If Clark was put through an illegal workout by Oregon — who admitted to violating a rule by self-reporting — then he might have a case. Along with Altman and Mennenga, Oregon assistant coaches Kevin Mckenna and Tony Stubblefield are also named in the lawsuit along with Oregon director of basketball operations Josh Jamieson.

Clark is sitting out the 2017-18 season due to NCAA transfer rules as he is hoping for two years of eligibility after. Due to his torn ACL, Clark and Portland can apply for an extra year of eligibility for the 2019-20 season.

(H/t: Jack Pitcher, Daily Emerald)

Rick Pitino received subpoena in FBI’s college basketball probe

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Former Louisville head coach Rick Pitino has received a subpoena in the FBI’s college basketball bribery scandal, his lawyer told the Louisville Courier-Journal on Wednesday.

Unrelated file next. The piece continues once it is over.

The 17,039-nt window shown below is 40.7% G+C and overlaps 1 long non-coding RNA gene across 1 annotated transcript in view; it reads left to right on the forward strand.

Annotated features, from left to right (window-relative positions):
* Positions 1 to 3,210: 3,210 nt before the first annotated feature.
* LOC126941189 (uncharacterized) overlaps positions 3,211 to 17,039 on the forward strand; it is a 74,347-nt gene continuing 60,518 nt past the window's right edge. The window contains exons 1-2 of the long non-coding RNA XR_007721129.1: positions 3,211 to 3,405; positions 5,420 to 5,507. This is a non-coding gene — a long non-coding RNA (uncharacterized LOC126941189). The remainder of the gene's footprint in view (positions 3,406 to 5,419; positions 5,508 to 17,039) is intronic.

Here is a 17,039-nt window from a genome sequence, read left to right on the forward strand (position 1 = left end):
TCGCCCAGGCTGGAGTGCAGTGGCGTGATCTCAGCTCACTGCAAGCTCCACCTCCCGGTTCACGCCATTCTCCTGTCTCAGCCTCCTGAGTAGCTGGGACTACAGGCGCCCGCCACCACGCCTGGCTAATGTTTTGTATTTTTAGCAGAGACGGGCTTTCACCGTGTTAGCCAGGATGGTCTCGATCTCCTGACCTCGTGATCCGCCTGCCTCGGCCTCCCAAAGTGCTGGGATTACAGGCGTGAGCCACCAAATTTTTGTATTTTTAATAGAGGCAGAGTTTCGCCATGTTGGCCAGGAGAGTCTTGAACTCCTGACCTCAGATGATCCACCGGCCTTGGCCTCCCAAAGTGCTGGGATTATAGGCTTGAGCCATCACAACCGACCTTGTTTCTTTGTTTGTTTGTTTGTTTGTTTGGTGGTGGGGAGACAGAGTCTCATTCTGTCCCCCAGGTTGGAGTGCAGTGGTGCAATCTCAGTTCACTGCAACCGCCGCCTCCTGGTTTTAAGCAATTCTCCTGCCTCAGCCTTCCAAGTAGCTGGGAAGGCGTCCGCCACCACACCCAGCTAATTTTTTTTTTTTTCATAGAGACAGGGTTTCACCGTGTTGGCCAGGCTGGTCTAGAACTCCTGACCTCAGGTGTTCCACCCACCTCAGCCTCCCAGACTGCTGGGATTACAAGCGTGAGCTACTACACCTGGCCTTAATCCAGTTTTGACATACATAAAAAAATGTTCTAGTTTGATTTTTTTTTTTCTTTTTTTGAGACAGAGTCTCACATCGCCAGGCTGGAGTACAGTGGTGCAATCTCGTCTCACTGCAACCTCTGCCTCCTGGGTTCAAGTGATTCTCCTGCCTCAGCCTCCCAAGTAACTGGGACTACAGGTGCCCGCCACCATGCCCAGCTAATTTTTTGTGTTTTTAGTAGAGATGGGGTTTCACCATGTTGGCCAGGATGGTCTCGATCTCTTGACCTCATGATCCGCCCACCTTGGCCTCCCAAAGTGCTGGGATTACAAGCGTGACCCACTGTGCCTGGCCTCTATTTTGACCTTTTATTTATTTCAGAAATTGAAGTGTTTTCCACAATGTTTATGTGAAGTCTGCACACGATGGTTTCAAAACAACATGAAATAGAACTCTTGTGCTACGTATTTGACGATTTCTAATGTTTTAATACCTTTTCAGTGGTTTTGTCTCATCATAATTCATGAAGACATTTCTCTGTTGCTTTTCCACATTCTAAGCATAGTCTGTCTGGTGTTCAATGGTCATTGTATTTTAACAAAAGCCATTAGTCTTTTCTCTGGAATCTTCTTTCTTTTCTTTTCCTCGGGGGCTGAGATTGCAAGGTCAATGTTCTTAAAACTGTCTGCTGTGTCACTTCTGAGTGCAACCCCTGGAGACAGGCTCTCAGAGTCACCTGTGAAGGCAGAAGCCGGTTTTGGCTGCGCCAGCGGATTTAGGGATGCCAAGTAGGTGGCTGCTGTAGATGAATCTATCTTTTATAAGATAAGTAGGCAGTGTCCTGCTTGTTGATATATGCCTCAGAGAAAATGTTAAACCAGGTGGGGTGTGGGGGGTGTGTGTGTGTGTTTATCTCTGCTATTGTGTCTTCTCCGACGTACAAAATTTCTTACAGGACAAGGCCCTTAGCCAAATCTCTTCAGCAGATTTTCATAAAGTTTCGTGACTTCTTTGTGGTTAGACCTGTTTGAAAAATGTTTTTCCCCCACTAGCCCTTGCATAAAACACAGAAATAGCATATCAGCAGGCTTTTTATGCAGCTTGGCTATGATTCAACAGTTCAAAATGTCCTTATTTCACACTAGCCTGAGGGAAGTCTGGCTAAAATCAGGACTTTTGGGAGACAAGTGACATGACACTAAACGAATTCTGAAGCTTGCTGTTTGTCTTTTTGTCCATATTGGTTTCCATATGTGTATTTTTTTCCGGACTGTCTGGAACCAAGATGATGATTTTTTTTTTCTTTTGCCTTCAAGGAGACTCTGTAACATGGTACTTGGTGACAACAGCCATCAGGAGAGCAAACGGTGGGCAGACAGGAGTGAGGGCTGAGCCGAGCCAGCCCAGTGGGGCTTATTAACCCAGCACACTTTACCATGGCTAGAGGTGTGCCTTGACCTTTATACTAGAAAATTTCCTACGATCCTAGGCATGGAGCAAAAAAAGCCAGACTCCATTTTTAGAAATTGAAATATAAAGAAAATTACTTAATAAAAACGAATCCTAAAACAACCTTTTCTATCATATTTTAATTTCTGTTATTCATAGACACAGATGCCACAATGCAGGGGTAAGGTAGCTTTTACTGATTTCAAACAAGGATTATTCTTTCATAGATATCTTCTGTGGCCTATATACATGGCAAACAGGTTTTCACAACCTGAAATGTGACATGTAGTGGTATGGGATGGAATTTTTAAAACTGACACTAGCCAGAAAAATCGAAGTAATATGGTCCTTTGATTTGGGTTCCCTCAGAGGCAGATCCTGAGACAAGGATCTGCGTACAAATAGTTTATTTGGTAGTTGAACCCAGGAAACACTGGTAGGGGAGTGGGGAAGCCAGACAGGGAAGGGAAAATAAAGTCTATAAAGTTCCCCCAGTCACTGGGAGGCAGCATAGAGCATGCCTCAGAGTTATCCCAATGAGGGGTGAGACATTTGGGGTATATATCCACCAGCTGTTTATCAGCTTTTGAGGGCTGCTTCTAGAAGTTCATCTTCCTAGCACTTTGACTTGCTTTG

Pitino’s lawyer, Steve Pence, confirmed the subpoena as Pitino joins Miami head coach Jim Larranaga as coaches to receive a subpoena this week in the FBI’s probe. Those two head coaches join Auburn, Arizona, Oklahoma State and USC as the six known subpoenas, so far, in the case.

“We’ve already acknowledged that the coach has a subpoena and he’s gathering documents for the … U.S. attorney,” Pence said of Pitino to the Courier-Journal.

While it was known that Pitino had voluntarily spoken with the FBI thanks to an affidavit submitted to the University of Louisville Athletic Association in a packet from Pitino’s lawyers earlier this week, the subpoena was not mentioned, according to the Courier-Journal. The packet also included results of a lie detector test and copies of text messages.